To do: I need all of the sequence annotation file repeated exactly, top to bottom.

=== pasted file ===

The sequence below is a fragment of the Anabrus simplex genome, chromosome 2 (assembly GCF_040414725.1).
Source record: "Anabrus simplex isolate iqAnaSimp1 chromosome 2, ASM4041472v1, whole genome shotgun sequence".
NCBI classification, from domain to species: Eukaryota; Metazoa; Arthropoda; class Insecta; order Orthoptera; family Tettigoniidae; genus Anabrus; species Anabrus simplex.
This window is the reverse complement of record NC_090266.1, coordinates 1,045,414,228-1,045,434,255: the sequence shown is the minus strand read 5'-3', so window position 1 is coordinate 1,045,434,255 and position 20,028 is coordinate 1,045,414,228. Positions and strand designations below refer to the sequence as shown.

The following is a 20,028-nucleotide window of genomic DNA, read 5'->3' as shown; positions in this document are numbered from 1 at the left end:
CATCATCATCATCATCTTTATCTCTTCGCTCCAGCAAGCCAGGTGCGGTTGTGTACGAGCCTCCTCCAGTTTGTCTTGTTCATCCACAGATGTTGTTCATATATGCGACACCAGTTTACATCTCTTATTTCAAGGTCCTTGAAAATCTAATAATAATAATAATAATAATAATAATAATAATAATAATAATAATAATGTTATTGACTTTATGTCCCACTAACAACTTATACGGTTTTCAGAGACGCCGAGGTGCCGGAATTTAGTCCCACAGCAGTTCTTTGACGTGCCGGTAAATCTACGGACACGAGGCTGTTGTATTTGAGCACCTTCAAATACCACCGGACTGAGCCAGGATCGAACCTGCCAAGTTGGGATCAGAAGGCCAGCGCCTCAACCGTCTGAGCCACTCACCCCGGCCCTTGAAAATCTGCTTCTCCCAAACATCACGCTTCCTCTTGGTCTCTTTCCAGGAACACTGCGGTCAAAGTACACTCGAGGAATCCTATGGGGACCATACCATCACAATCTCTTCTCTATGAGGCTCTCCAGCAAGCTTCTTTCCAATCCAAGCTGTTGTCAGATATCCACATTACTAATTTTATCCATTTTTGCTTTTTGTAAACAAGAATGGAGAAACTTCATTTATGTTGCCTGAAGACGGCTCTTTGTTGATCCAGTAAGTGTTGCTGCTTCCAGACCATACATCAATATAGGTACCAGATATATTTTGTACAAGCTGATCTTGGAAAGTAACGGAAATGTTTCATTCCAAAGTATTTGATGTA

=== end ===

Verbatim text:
The sequence below is a fragment of the Anabrus simplex genome, chromosome 2 (assembly GCF_040414725.1).
Source record: "Anabrus simplex isolate iqAnaSimp1 chromosome 2, ASM4041472v1, whole genome shotgun sequence".
NCBI classification, from domain to species: Eukaryota; Metazoa; Arthropoda; class Insecta; order Orthoptera; family Tettigoniidae; genus Anabrus; species Anabrus simplex.
This window is the reverse complement of record NC_090266.1, coordinates 1,045,414,228-1,045,434,255: the sequence shown is the minus strand read 5'-3', so window position 1 is coordinate 1,045,434,255 and position 20,028 is coordinate 1,045,414,228. Positions and strand designations below refer to the sequence as shown.

The following is a 20,028-nucleotide window of genomic DNA, read 5'->3' as shown; positions in this document are numbered from 1 at the left end:
CATCATCATCATCATCTTTATCTCTTCGCTCCAGCAAGCCAGGTGCGGTTGTGTACGAGCCTCCTCCAGTTTGTCTTGTTCATCCACAGATGTTGTTCATATATGCGACACCAGTTTACATCTCTTATTTCAAGGTCCTTGAAAATCTAATAATAATAATAATAATAATAATAATAATAATAATAATAATAATAATGTTATTGACTTTATGTCCCACTAACAACTTATACGGTTTTCAGAGACGCCGAGGTGCCGGAATTTAGTCCCACAGCAGTTCTTTGACGTGCCGGTAAATCTACGGACACGAGGCTGTTGTATTTGAGCACCTTCAAATACCACCGGACTGAGCCAGGATCGAACCTGCCAAGTTGGGATCAGAAGGCCAGCGCCTCAACCGTCTGAGCCACTCACCCCGGCCCTTGAAAATCTGCTTCTCCCAAACATCACGCTTCCTCTTGGTCTCTTTCCAGGAACACTGCGGTCAAAGTACACTCGAGGAATCCTATGGGGACCATACCATCACAATCTCTTCTCTATGAGGCTCTCCAGCAAGCTTCTTTCCAATCCAAGCTGTTGTCAGATATCCACATTACTAATTTTATCCATTTTTGCTTTTTGTAAACAAGAATGGAGAAACTTCATTTATGTTGCCTGAAGACGGCTCTTTGTTGATCCAGTAAGTGTTGCTGCTTCCAGACCATACATCAATATAGGTACCAGATATATTTTGTACAAGCTGATCTTGGAAAGTAACGGAAATGTTTCATTCCAAAGTATTTGATGTA